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Monday, 15 January, 2001, 15:37 GMT
Tory MSP calls for 'honest politics'
Mound debating chamber
MSPs have been criticised for a lack of political honesty
A Tory MSP has pleaded for more honesty in politics, saying his experience in Holyrood had made him more cynical.

Nick Johnston, MSP for Mid Scotland and Fife, said the Scottish Parliament has descended into a quagmire of political catfighting, with MSPs from all parties too intent on scoring political points.

In a letter to The Times newspaper he said he had become disillusioned with the idea that Holyrood could help ordinary people.

And he compared his experience of entering the Scottish Parliament after a career in business to that of Alice in Wonderland.

Nick Johnston
Nick Johnston is "disillusioned" by Holyrood politics
"What is true has no value, what is honest is dangerous, and the quality seemingly most admired by party managers is the ability in the media - to take any opposite view regardless of principle - evidence, or what would appear sensible to the least discriminating voter," he said.

Mr Johnston launched his broadside in the letter, in which he complained: "My cynicism has been honed by whipped adherence to outmoded attitudes and policies demonstrably rejected by the electorate."

Claiming that Holyrood's proportional representation system promoted sycophancy, he said those who wanted to take part in true debate were willing to back conviction politics rather than "populist posturing".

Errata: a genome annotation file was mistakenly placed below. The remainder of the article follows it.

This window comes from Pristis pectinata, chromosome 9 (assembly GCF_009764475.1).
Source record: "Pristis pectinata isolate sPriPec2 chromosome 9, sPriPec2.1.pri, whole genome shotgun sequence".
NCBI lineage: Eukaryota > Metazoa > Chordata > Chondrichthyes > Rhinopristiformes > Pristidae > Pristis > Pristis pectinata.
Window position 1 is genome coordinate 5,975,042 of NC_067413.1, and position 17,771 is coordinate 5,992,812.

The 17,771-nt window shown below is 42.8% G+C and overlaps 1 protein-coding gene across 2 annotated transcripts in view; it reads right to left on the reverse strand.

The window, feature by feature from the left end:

And he said that only this could "entice the public back to the ballot box, and avoid the shameful turnouts of 30% or less at recent elections".

'Pure political whimsy'

Mr Johnston said: "I'm not disillusioned with the parliament but at the attitude of politicians of all parties who, instead of debating important issues, think that politics is about knocking lumps out of each other, and who think they are there merely to issue soundbites.

"I do qualify that by saying it is not all politicians.

"Nor is it specifically about the Scottish Parliament, but my experience is of the cynicism people have towards Holyrood."

Citing the exams fiasco as an example, he said the SNP had been guilty of a knee-jerk reaction and "pure political whimsy" by calling for the resignation of the then education minister Sam Galbraith when the crisis first emerged.

Sam Galbraith
Calls for the resignation of Sam Galbraith were "premature"
It was only when it became clear that Mr Galbraith was not handling the problem well that Tories joined in the call, he said.

And Mr Johnston said he was not calling for Liberal Democrat-style coalition politics.

"What would be more honest for the Liberal Democrats would be to consider each policy issue on its merits, they are now just lapdogs of the Labour Party executive," he said.

A spokesman for the Scottish Tories said: "It's fair to say that Nick, like many parliamentarians, will be frustrated that this Lib-Lab coalition is not enacting enough Conservative policies.

"It takes time to get policies into practice and, in two years time, the whole group gets the chance to convince voters that the best way of achieving Conservative policies is by voting them in to the Scottish Parliament.

"And we will also get the chance, whenever Tony Blair decides to call an election, to do that on a UK basis."

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See also:

05 Dec 00 | Scotland
Adviser under fire over Holyrood
14 Aug 00 | Scotland
Resignation calls fall on deaf ears
26 Jul 00 | UK Politics
Ministers agree to limit spin doctors
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